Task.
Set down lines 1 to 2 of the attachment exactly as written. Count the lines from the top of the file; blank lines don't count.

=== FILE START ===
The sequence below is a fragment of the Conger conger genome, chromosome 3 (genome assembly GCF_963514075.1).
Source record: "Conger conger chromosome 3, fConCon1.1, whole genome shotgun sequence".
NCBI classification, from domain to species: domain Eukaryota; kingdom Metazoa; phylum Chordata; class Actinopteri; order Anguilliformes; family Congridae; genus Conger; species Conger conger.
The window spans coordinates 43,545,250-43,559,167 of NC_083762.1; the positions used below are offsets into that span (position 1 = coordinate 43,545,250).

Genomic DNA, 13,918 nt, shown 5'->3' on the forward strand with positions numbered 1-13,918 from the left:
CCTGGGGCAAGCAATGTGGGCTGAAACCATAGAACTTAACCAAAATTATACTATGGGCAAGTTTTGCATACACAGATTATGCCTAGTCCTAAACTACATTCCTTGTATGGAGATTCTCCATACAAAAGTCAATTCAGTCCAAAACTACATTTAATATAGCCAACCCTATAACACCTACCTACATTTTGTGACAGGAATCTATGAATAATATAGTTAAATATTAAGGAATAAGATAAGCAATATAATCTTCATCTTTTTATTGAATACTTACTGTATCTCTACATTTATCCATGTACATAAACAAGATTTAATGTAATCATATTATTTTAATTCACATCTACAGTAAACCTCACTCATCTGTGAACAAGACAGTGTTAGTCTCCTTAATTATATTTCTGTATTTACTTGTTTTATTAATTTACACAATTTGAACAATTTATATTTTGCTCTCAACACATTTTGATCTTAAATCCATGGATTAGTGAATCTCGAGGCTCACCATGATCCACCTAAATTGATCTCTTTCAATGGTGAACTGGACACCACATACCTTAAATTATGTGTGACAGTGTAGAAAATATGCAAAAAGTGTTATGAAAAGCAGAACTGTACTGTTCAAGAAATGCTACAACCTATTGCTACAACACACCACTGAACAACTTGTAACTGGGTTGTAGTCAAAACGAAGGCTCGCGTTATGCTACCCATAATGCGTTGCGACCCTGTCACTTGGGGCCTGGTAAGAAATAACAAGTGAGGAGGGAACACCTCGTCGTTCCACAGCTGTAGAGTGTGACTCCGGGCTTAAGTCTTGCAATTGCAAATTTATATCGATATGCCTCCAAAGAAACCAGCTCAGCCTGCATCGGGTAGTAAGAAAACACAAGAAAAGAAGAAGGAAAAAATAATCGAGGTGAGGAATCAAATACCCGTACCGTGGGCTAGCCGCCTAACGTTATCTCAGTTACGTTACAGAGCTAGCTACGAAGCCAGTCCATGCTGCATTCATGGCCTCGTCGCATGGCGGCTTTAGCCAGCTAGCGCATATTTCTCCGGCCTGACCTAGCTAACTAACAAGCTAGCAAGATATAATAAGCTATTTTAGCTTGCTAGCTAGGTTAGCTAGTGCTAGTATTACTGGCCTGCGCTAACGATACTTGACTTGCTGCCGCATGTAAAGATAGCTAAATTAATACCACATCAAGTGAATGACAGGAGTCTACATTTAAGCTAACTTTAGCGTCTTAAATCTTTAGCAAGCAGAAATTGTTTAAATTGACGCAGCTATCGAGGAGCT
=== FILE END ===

The sequence below is a fragment of the Conger conger genome, chromosome 3 (genome assembly GCF_963514075.1).
Source record: "Conger conger chromosome 3, fConCon1.1, whole genome shotgun sequence".